Indian farmers march on Delhi in protest against agriculture laws

More than 300,000 farmers head to capital for ‘decisive battle’ with government

Hundreds of thousands of Indian farmers have marched upon Delhi and set up vast camps blocking entry to the city in protest at agriculture laws they say will destroy livelihoods.

More than 300,000 farmers marched from the states of Punjab and Haryana – on foot and in convoys of tractors – at the weekend to reach the Indian capital for what they described as a “decisive battle” with the central government.

As the farmers reached Delhi, some managed to enter but the majority were stopped by barricades and barbed wire erected by police on major roads into the city. The farmers set up camps along five major roads, building makeshift tents and setting up fires with a view to staying for months if their demands are not met.

Police had used tear gas and water cannons against the marching farmers and ripped up highways to stop tractors and protesters moving forward. However, the Delhi government denied police permission to convert nine stadiums into temporary jails for farmers. “Farmers are not criminals,” the city government said.

The farmers are protesting against a series of agricultural laws that see the deregulation of crop pricing, including the removal of guaranteed minimum crop price, which farmers say will leave them at the mercy of big corporations. The government has argued that the laws are necessary reforms that give farmers more autonomy over the selling of their crops and will break big unfair monopolies.

Though farmers’ unions have been protesting in Punjab for the past two months, holding marches and blocking roads and train lines, they said they were organising the march to Delhi to force the government’s hand. Unions want to repeal the laws, which they say are anti-farmer and pro-corporate interests.

Farming is one of the biggest employers in India, with more than 40% of the population working in agriculture.

Among the farmers who marched to the border was Ratam Mann Singh, 61, from Haryana, who is president of the Indian Farmers Association for the state. He said: “I took part in this protest to the Delhi border because the central government has sold out the farmers with these new laws, which did not have any consultation or input from farmers. If they are passed then the farmers’ rights will be finished.”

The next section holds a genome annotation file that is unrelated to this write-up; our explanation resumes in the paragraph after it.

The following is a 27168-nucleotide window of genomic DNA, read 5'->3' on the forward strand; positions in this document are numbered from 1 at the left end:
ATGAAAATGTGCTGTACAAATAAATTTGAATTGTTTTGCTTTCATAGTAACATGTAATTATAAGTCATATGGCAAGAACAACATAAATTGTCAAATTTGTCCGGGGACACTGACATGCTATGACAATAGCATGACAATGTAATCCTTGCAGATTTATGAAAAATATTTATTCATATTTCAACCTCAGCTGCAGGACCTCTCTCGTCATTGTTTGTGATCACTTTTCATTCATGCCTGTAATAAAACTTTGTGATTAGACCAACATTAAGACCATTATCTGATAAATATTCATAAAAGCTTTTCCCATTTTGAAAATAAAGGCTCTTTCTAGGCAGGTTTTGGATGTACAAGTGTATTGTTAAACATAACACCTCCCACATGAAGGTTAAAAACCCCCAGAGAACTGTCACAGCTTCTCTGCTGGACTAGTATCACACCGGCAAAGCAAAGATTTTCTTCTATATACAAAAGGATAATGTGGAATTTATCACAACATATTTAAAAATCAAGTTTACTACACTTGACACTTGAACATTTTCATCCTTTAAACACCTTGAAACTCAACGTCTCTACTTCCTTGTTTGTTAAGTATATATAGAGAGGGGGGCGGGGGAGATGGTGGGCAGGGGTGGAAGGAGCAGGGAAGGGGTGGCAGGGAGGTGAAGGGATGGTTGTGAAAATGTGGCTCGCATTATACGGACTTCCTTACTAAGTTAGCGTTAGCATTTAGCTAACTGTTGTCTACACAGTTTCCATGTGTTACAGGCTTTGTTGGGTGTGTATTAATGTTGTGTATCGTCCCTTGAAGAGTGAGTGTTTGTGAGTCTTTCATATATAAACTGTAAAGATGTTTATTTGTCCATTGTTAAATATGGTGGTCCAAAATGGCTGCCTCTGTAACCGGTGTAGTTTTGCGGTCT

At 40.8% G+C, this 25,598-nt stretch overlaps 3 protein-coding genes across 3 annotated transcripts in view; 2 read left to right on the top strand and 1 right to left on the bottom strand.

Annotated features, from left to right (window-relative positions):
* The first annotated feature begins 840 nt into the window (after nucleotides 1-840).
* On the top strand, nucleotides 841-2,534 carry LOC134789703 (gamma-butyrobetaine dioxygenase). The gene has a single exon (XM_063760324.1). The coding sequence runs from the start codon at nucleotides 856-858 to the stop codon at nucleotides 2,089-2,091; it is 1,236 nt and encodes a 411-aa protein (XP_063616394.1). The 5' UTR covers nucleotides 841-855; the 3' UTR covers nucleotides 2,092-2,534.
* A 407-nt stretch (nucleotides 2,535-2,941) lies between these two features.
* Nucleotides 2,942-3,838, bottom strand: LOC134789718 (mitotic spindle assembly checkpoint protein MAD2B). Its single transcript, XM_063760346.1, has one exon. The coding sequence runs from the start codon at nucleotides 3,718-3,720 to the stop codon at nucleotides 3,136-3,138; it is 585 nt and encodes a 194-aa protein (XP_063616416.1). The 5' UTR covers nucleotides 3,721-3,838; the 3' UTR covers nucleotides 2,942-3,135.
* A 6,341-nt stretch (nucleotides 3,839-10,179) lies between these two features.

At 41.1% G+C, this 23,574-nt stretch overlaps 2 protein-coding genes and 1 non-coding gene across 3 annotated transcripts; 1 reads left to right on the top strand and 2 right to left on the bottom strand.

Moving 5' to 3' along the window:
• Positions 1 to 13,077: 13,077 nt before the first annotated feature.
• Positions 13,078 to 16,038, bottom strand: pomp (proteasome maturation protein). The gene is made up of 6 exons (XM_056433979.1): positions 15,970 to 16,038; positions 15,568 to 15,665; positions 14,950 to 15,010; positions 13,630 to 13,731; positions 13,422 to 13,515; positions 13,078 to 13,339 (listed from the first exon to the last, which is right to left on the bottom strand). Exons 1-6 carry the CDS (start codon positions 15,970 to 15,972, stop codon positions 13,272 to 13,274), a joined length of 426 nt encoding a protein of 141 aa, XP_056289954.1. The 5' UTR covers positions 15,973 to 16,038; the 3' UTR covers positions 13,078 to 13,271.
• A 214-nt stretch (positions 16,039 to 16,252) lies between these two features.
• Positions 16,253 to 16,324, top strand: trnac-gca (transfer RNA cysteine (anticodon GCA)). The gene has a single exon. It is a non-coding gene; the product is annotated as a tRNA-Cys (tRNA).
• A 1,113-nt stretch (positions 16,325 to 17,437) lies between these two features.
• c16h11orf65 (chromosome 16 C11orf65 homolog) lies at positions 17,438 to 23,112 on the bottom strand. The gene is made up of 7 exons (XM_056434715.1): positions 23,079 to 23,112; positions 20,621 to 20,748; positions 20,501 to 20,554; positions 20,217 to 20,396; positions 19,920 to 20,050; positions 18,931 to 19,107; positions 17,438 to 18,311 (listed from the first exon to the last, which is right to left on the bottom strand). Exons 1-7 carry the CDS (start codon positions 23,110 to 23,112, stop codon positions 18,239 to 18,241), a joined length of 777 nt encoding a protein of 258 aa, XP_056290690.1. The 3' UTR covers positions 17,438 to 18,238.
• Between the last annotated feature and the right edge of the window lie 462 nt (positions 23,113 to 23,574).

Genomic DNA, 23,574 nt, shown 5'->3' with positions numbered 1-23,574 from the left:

Singh said many of the farmers had brought enough food, supplies and blankets to last for up to three months. “We are prepared to stay here for as long as it takes, even in the cold winter, we are ready for that. The farmers of India have been betrayed,” he said.

On Saturday, the union minister, Amit Shah, said the government was willing to deliberate on “every problem and demand” of the farmers. Talks have been scheduled for 3 December.

The farmers’ demands have proved contentious. Among them is the demand to remove a fine for stubble burning, the practice of setting fields alight to remove the old crop. While farmers say it is unavoidable, stubble burning is a major contributor to the toxic air pollution that engulfs Delhi and northern India in the winter months and has been made illegal as a result.

The farmers’ cause has garnered support from across the world, including from the cricketer Monty Panesar and Tanmanjeet Singh Dhesi, the UK MP for Slough, who tweeted: “I stand with farmers of the Punjab and other parts of India, including our family and friends, who are peacefully protesting against the encroaching privatisation of Farmers Bill 2020.”

Original article

Photo: Farmers attend a protest against the newly passed farm bills at Singhu border near Delhi. Source: Danish Siddiqui/Reuters.

• Access to natural resources
• Basic services
• Communication and dissemination
• Coordination
• Destruction of habitat
• Dispossession
• Environment (Sustainable)
• Epidemics, diseases
• Farmers/Peasants
• Financialization
• Food (rights, sovereignty, crisis)
• Grassroots initiatives
• Legal frameworks
• National
• Norms and standards
• Privatization
• Rural planning